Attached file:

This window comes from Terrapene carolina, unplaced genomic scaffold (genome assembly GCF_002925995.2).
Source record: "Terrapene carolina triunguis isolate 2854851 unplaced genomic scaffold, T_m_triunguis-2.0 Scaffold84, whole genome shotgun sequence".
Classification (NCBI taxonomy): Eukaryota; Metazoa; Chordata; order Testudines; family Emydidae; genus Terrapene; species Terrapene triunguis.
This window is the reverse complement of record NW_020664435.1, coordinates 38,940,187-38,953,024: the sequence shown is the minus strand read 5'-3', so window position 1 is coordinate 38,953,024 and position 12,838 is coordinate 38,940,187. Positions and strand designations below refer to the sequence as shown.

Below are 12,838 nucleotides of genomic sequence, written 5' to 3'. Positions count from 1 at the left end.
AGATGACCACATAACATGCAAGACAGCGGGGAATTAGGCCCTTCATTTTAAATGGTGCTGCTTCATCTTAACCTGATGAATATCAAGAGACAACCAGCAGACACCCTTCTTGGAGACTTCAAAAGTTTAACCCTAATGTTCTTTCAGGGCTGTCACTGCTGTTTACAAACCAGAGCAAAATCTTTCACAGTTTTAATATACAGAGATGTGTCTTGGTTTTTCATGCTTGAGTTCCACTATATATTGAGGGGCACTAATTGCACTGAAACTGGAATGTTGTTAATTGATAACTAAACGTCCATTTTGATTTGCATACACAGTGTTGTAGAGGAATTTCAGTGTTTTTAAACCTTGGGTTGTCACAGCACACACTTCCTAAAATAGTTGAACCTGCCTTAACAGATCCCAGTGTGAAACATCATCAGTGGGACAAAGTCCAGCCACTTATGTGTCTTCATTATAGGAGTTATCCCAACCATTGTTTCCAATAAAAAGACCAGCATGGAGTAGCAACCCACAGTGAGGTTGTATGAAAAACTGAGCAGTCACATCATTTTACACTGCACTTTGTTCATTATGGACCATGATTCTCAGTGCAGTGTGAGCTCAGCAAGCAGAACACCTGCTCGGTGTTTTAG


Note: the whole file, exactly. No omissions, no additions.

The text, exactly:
This window comes from Terrapene carolina, unplaced genomic scaffold (genome assembly GCF_002925995.2).
Source record: "Terrapene carolina triunguis isolate 2854851 unplaced genomic scaffold, T_m_triunguis-2.0 Scaffold84, whole genome shotgun sequence".
Classification (NCBI taxonomy): Eukaryota; Metazoa; Chordata; order Testudines; family Emydidae; genus Terrapene; species Terrapene triunguis.
This window is the reverse complement of record NW_020664435.1, coordinates 38,940,187-38,953,024: the sequence shown is the minus strand read 5'-3', so window position 1 is coordinate 38,953,024 and position 12,838 is coordinate 38,940,187. Positions and strand designations below refer to the sequence as shown.

Below are 12,838 nucleotides of genomic sequence, written 5' to 3'. Positions count from 1 at the left end.
AGATGACCACATAACATGCAAGACAGCGGGGAATTAGGCCCTTCATTTTAAATGGTGCTGCTTCATCTTAACCTGATGAATATCAAGAGACAACCAGCAGACACCCTTCTTGGAGACTTCAAAAGTTTAACCCTAATGTTCTTTCAGGGCTGTCACTGCTGTTTACAAACCAGAGCAAAATCTTTCACAGTTTTAATATACAGAGATGTGTCTTGGTTTTTCATGCTTGAGTTCCACTATATATTGAGGGGCACTAATTGCACTGAAACTGGAATGTTGTTAATTGATAACTAAACGTCCATTTTGATTTGCATACACAGTGTTGTAGAGGAATTTCAGTGTTTTTAAACCTTGGGTTGTCACAGCACACACTTCCTAAAATAGTTGAACCTGCCTTAACAGATCCCAGTGTGAAACATCATCAGTGGGACAAAGTCCAGCCACTTATGTGTCTTCATTATAGGAGTTATCCCAACCATTGTTTCCAATAAAAAGACCAGCATGGAGTAGCAACCCACAGTGAGGTTGTATGAAAAACTGAGCAGTCACATCATTTTACACTGCACTTTGTTCATTATGGACCATGATTCTCAGTGCAGTGTGAGCTCAGCAAGCAGAACACCTGCTCGGTGTTTTAG